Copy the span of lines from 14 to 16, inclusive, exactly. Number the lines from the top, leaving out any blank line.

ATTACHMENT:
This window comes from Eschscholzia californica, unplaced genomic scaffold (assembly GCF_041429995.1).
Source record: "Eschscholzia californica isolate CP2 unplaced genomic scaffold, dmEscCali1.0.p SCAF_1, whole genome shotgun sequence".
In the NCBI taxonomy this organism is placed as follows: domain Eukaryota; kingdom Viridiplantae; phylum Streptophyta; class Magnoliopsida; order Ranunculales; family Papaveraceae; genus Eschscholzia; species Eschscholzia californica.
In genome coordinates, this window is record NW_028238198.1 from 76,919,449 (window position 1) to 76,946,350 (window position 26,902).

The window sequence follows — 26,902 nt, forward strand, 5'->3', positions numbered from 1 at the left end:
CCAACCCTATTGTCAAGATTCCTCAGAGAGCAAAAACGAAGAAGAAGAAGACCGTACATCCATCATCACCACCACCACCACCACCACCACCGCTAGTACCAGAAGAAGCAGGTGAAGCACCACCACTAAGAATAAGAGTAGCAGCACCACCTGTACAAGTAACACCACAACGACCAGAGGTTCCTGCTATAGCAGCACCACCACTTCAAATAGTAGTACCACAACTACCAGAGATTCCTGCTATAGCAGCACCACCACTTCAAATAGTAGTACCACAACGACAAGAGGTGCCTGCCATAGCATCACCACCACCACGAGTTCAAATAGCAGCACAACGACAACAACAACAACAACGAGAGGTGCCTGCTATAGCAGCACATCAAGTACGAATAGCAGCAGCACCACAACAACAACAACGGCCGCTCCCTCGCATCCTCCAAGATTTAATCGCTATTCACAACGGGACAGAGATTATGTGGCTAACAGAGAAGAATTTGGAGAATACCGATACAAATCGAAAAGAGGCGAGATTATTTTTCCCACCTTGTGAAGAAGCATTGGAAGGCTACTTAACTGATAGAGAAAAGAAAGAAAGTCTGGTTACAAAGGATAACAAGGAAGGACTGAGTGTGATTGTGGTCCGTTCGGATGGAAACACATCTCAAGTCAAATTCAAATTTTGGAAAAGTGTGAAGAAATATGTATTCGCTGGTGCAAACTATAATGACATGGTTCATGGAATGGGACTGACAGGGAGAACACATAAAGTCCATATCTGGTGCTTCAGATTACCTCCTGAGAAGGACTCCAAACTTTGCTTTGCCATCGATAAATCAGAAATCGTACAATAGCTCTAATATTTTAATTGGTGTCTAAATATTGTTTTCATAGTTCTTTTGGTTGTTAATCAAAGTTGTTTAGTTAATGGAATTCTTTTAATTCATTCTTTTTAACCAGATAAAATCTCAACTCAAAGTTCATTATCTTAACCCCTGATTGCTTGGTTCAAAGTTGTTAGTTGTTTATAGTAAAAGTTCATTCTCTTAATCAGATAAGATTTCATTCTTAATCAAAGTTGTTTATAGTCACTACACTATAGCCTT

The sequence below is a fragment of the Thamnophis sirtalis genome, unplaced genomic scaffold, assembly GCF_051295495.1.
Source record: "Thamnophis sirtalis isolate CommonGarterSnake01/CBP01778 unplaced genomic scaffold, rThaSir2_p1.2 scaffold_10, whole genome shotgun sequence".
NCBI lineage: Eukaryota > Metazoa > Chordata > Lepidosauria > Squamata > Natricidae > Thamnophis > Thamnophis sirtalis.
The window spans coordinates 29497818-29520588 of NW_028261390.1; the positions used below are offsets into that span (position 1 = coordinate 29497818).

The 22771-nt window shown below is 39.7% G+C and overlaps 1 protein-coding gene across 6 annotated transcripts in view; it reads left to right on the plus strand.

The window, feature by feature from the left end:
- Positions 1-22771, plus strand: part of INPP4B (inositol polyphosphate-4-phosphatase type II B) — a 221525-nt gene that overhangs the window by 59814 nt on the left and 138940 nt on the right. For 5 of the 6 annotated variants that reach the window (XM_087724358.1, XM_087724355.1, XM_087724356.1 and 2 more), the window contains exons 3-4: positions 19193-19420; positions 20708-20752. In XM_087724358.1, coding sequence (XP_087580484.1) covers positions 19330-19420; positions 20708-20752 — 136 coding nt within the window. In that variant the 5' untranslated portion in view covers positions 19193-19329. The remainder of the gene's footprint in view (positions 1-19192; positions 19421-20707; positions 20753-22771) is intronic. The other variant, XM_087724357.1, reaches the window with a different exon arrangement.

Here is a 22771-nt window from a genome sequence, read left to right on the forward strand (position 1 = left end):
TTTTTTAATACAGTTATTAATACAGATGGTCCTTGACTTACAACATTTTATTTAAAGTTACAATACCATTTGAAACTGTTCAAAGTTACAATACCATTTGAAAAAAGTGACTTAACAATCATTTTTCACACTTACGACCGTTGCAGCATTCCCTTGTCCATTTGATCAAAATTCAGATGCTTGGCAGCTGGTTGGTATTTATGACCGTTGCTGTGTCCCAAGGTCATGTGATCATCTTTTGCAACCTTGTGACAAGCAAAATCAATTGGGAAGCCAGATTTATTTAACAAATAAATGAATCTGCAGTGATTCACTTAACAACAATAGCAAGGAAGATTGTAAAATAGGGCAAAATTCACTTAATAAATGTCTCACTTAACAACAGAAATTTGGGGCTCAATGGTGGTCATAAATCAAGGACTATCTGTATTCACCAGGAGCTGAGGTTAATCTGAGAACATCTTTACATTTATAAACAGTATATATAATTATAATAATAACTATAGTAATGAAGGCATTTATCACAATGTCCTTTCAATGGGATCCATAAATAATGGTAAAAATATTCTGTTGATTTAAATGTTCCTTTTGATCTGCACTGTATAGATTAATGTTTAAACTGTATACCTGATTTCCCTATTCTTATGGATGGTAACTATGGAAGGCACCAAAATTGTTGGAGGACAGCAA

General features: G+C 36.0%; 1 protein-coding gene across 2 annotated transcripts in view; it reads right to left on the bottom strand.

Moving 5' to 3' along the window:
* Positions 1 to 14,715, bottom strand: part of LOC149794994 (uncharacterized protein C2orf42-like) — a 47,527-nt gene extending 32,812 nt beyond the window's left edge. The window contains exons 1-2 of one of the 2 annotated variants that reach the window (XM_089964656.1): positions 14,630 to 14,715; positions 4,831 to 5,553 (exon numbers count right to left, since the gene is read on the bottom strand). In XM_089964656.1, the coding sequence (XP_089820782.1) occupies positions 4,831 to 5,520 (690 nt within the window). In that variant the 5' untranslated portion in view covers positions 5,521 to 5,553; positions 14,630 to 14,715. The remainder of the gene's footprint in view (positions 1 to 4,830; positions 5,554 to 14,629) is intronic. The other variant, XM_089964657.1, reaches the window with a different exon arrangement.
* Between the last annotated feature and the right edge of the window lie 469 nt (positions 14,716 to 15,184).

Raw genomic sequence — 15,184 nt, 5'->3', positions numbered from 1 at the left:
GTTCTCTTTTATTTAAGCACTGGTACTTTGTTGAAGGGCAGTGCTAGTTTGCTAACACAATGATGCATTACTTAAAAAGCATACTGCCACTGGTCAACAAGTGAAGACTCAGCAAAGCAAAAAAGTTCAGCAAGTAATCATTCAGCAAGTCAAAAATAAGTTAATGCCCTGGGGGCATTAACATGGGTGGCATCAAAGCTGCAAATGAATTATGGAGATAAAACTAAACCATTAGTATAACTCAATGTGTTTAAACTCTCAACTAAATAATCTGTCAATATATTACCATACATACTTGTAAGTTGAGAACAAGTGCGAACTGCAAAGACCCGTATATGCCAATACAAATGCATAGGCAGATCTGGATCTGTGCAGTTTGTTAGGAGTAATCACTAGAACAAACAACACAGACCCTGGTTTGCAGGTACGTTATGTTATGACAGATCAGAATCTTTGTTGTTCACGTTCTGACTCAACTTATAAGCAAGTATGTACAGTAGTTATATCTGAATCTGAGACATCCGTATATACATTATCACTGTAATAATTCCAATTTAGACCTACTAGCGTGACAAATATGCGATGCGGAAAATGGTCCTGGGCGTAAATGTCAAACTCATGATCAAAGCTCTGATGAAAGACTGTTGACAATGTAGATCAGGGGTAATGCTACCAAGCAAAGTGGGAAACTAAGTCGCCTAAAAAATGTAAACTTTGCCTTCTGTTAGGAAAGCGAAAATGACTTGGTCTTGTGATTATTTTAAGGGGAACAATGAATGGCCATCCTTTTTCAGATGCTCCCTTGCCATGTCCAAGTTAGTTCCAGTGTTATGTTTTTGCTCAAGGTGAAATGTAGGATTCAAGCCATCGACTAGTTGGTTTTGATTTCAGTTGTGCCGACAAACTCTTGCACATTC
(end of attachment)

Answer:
Here is a 22771-nt window from a genome sequence, read left to right on the forward strand (position 1 = left end):
TTTTTTAATACAGTTATTAATACAGATGGTCCTTGACTTACAACATTTTATTTAAAGTTACAATACCATTTGAAACTGTTCAAAGTTACAATACCATTTGAAAAAAGTGACTTAACAATCATTTTTCACACTTACGACCGTTGCAGCATTCCCTTGTCCATTTGATCAAAATTCAGATGCTTGGCAGCTGGTTGGTATTTATGACCGTTGCTGTGTCCCAAGGTCATGTGATCATCTTTTGCAACCTTGTGACAAGCAAAATCAATTGGGAAGCCAGATTTATTTAACAAATAAATGAATCTGCAGTGATTCACTTAACAACAATAGCAAGGAAGATTGTAAAATAGGGCAAAATTCACTTAATAAATGTCTCACTTAACAACAGAAATTTGGGGCTCAATGGTGGTCATAAATCAAGGACTATCTGTATTCACCAGGAGCTGAGGTTAATCTGAGAACATCTTTACATTTATAAACAGTATATATAATTATAATAATAACTATAGTAATGAAGGCATTTATCACAATGTCCTTTCAATGGGATCCATAAATAATGGTAAAAATATTCTGTTGATTTAAATGTTCCTTTTGATCTGCACTGTATAGATTAATGTTTAAACTGTATACCTGATTTCCCTATTCTTATGGATGGTAACTATGGAAGGCACCAAAATTGTTGGAGGACAGCAA

General features: G+C 36.0%; 1 protein-coding gene across 2 annotated transcripts in view; it reads right to left on the bottom strand.